The European Union has recently permitted the sale of food products made from Acheta Domesticus, also known as the house cricket, for consumption by European consumers.
This new regulation allows food producers to sell partially defatted powder made from crickets on the E.U. market.
The European Union Commission has approved the application submitted by the Cricket One Company in 2019.
This means that food manufacturers can now use cricket powder in the production of a wide range of products, including pizzas and pasta dishes, nuts and seeds, snacks and sauces, meat preparations, soups, multigrain bread and rolls, crackers, breadsticks, cereal bars, dry mixes for baked goods, biscuits, processed potato products, legume and vegetable dishes, whey powder, maize flour-based snacks, beer-like beverages, and chocolate confectionery.
The invasion of house crickets into European kitchens will not be a solitary endeavor. On January 6th, the European Union Commission also gave the green light for the introduction of Alphitobius diaperinus larvae in frozen, paste, dried, and powdered forms, commonly known as the lesser mealworm, to the consumer food market.
Food products that contain insect ingredients must be properly labeled to inform consumers.
Some experts have raised concerns that these items may trigger allergic reactions in individuals who are sensitive to crustaceans, mollusks, and dust mites.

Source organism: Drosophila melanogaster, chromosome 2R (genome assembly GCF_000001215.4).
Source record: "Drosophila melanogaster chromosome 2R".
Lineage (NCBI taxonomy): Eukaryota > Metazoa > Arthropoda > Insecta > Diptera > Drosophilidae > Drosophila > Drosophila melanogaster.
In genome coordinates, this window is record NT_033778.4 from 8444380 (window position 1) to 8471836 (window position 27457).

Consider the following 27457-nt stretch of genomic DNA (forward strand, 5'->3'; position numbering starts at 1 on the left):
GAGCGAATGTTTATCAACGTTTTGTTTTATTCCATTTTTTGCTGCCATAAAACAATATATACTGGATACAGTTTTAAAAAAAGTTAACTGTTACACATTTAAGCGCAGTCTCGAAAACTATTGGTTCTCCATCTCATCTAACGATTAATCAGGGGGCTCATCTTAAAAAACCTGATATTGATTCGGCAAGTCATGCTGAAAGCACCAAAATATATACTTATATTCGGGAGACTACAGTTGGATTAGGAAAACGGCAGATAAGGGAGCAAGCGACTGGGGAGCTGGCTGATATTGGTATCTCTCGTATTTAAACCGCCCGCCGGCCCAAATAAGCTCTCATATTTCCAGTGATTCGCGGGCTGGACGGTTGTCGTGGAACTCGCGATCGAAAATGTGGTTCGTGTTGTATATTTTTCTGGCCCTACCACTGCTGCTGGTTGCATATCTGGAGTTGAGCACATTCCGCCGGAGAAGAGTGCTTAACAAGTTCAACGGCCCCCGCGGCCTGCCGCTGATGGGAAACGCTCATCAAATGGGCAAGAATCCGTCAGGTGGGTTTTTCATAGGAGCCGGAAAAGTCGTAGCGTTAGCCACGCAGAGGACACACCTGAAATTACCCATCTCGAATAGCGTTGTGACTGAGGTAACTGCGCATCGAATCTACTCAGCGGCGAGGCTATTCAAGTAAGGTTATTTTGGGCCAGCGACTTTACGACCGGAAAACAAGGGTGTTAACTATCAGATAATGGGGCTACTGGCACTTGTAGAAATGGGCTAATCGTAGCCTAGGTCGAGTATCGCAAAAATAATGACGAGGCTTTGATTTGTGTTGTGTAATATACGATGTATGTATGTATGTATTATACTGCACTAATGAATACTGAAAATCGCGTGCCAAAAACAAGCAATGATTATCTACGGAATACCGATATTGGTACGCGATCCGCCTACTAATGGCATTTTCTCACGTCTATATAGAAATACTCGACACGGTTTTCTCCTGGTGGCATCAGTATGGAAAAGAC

In addition to these two insect preparations, the European Union has already approved other insect-based foods such as dried mealworm (Tenebrio Molitor) and dried migratory locust powder.
Furthermore, there are currently eight other applications for insect-based foods being evaluated by the EU.
Some people have raised alarm over this new development, with one Twitter post saying, “In two days, an EU regulation will go into effect that allows for ‘Acheta domesticus’, aka house crickets, to be added to flour, bread, pasta, etc. as an ‘authorized novel food for the general population’. They want you to eat bugs without you knowing it.”
House crickets may not be safe for human consumption. They contain dangerous diseases and parasites, such as E. coli and salmonella.
Chitin is found in cricket powder. Chitin is a polysaccharide found in the exoskeletons of insects. It is not easily digestible by the human gut and can lead to various health issues such as cancer, parasites, fungi, allergies, and other illnesses. It is toxic to humans and causes inflammation and immune responses in the body.
A study on rats found that prolonged consumption of chitosan, a derivative of chitin, resulted in the depletion of essential vitamins and nutritional deficiencies.
Additionally, the thymus weight of 9% of male and female rats in the study was significantly reduced compared to control groups, indicating potential organ damage. These findings suggest that consuming a diet high in chitin may cause gradual organ death.
It’s important to know whether the food you’re eating contains insects. Eating food with insects can pose health risks, as well as ethical and environmental concerns.